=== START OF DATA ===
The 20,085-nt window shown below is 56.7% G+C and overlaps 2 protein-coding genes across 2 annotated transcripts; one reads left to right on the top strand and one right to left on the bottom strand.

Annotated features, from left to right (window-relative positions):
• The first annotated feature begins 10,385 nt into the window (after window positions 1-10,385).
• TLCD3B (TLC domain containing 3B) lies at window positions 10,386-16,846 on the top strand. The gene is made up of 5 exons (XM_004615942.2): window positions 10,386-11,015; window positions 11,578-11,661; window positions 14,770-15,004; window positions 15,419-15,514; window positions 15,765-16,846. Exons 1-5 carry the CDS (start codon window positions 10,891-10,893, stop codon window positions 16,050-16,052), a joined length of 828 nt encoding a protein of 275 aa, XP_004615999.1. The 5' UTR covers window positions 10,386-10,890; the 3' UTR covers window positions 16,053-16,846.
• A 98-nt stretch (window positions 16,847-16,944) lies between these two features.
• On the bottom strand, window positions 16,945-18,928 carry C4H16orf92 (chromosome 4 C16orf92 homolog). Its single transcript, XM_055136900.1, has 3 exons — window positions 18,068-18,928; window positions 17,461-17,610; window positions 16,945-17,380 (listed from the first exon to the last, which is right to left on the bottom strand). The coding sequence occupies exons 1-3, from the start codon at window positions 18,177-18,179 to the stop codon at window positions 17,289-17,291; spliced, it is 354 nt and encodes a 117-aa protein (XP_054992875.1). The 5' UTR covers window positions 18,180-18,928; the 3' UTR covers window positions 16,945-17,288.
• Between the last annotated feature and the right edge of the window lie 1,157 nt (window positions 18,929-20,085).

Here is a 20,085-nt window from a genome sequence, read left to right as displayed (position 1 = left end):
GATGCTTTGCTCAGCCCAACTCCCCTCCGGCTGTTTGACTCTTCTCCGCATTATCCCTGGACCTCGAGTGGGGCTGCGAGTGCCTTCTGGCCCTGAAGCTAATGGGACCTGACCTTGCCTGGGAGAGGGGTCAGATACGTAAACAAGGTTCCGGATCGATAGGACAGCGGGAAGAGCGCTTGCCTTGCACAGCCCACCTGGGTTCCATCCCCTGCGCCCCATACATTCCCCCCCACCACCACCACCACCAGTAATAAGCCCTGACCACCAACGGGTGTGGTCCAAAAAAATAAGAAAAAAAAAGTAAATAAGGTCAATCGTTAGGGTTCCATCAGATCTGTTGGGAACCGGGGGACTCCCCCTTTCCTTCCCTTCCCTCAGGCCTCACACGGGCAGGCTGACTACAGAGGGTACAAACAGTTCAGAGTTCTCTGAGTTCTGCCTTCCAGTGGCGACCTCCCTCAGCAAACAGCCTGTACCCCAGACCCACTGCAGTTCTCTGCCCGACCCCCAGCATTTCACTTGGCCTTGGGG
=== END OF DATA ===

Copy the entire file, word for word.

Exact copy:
The 20,085-nt window shown below is 56.7% G+C and overlaps 2 protein-coding genes across 2 annotated transcripts; one reads left to right on the top strand and one right to left on the bottom strand.

Annotated features, from left to right (window-relative positions):
• The first annotated feature begins 10,385 nt into the window (after window positions 1-10,385).
• TLCD3B (TLC domain containing 3B) lies at window positions 10,386-16,846 on the top strand. The gene is made up of 5 exons (XM_004615942.2): window positions 10,386-11,015; window positions 11,578-11,661; window positions 14,770-15,004; window positions 15,419-15,514; window positions 15,765-16,846. Exons 1-5 carry the CDS (start codon window positions 10,891-10,893, stop codon window positions 16,050-16,052), a joined length of 828 nt encoding a protein of 275 aa, XP_004615999.1. The 5' UTR covers window positions 10,386-10,890; the 3' UTR covers window positions 16,053-16,846.
• A 98-nt stretch (window positions 16,847-16,944) lies between these two features.
• On the bottom strand, window positions 16,945-18,928 carry C4H16orf92 (chromosome 4 C16orf92 homolog). Its single transcript, XM_055136900.1, has 3 exons — window positions 18,068-18,928; window positions 17,461-17,610; window positions 16,945-17,380 (listed from the first exon to the last, which is right to left on the bottom strand). The coding sequence occupies exons 1-3, from the start codon at window positions 18,177-18,179 to the stop codon at window positions 17,289-17,291; spliced, it is 354 nt and encodes a 117-aa protein (XP_054992875.1). The 5' UTR covers window positions 18,180-18,928; the 3' UTR covers window positions 16,945-17,288.
• Between the last annotated feature and the right edge of the window lie 1,157 nt (window positions 18,929-20,085).

Here is a 20,085-nt window from a genome sequence, read left to right as displayed (position 1 = left end):
GATGCTTTGCTCAGCCCAACTCCCCTCCGGCTGTTTGACTCTTCTCCGCATTATCCCTGGACCTCGAGTGGGGCTGCGAGTGCCTTCTGGCCCTGAAGCTAATGGGACCTGACCTTGCCTGGGAGAGGGGTCAGATACGTAAACAAGGTTCCGGATCGATAGGACAGCGGGAAGAGCGCTTGCCTTGCACAGCCCACCTGGGTTCCATCCCCTGCGCCCCATACATTCCCCCCCACCACCACCACCACCAGTAATAAGCCCTGACCACCAACGGGTGTGGTCCAAAAAAATAAGAAAAAAAAAGTAAATAAGGTCAATCGTTAGGGTTCCATCAGATCTGTTGGGAACCGGGGGACTCCCCCTTTCCTTCCCTTCCCTCAGGCCTCACACGGGCAGGCTGACTACAGAGGGTACAAACAGTTCAGAGTTCTCTGAGTTCTGCCTTCCAGTGGCGACCTCCCTCAGCAAACAGCCTGTACCCCAGACCCACTGCAGTTCTCTGCCCGACCCCCAGCATTTCACTTGGCCTTGGGG